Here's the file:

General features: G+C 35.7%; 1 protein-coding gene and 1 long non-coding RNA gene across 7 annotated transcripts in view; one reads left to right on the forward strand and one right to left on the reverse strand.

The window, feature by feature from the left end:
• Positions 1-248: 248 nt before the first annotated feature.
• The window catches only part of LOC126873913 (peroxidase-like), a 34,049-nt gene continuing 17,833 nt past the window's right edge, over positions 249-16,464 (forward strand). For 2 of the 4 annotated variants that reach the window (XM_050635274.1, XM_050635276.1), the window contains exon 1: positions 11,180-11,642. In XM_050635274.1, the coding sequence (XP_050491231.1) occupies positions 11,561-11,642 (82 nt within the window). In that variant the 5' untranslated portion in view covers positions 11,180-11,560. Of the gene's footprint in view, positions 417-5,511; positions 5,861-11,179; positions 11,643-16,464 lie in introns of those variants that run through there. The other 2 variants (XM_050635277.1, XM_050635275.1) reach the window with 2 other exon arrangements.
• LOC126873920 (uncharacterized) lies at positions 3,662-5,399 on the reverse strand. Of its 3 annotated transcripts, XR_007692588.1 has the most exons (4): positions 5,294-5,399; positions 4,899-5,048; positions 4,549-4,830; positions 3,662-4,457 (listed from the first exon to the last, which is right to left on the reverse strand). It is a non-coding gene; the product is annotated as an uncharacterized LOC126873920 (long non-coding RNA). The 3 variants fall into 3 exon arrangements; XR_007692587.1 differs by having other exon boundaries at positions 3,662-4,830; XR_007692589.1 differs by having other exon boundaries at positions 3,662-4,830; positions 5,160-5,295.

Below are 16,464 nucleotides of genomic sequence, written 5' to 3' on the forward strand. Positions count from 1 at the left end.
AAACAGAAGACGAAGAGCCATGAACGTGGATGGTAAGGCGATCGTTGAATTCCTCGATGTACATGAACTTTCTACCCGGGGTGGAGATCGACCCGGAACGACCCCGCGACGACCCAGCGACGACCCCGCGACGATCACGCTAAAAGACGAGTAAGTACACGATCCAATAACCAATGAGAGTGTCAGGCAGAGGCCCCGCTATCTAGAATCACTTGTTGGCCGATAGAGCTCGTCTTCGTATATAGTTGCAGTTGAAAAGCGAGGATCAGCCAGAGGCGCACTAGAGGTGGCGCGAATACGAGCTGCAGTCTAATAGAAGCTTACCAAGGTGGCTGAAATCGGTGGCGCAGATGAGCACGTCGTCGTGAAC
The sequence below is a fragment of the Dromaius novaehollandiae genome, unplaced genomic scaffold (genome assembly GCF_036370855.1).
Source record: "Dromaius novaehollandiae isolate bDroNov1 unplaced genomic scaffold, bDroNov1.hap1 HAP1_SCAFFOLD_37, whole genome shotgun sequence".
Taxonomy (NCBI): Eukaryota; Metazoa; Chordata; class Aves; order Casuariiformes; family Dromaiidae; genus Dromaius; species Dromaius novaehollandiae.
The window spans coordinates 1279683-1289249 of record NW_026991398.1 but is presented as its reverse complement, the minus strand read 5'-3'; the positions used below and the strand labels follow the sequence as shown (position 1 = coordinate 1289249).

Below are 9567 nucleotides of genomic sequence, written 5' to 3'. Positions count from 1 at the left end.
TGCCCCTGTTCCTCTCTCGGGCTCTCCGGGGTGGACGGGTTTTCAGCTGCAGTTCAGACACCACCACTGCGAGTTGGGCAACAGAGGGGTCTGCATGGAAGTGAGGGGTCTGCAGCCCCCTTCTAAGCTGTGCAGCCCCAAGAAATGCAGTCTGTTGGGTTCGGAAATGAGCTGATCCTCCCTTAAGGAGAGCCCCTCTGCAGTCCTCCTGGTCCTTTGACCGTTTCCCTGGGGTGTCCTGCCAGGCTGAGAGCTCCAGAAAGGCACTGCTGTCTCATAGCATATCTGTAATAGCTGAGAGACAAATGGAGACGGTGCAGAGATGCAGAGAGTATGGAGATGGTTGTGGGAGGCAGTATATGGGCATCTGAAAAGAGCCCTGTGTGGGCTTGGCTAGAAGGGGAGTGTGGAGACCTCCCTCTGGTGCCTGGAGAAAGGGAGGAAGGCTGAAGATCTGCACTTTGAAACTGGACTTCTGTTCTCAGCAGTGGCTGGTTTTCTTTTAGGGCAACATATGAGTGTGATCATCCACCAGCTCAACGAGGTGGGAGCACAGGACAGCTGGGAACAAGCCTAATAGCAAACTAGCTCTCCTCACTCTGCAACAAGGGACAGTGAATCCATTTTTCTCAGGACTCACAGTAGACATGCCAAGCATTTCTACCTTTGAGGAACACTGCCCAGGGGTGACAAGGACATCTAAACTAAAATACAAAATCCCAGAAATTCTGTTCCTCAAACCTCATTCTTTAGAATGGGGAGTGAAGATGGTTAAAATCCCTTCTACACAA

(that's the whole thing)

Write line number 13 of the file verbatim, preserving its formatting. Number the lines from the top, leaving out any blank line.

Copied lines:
TGCCCCTGTTCCTCTCTCGGGCTCTCCGGGGTGGACGGGTTTTCAGCTGCAGTTCAGACACCACCACTGCGAGTTGGGCAACAGAGGGGTCTGCATGGAAGTGAGGGGTCTGCAGCCCCCTTCTAAGCTGTGCAGCCCCAAGAAATGCAGTCTGTTGGGTTCGGAAATGAGCTGATCCTCCCTTAAGGAGAGCCCCTCTGCAGTCCTCCTGGTCCTTTGACCGTTTCCCTGGGGTGTCCTGCCAGGCTGAGAGCTCCAGAAAGGCACTGCTGTCTCATAGCATATCTGTAATAGCTGAGAGACAAATGGAGACGGTGCAGAGATGCAGAGAGTATGGAGATGGTTGTGGGAGGCAGTATATGGGCATCTGAAAAGAGCCCTGTGTGGGCTTGGCTAGAAGGGGAGTGTGGAGACCTCCCTCTGGTGCCTGGAGAAAGGGAGGAAGGCTGAAGATCTGCACTTTGAAACTGGACTTCTGTTCTCAGCAGTGGCTGGTTTTCTTTTAGGGCAACATATGAGTGTGATCATCCACCAGCTCAACGAGGTGGGAGCACAGGACAGCTGGGAACAAGCCTAATAGCAAACTAGCTCTCCTCACTCTGCAACAAGGGACAGTGAATCCATTTTTCTCAGGACTCACAGTAGACATGCCAAGCATTTCTACCTTTGAGGAACACTGCCCAGGGGTGACAAGGACATCTAAACTAAAATACAAAATCCCAGAAATTCTGTTCCTCAAACCTCATTCTTTAGAATGGGGAGTGAAGATGGTTAAAATCCCTTCTACACAA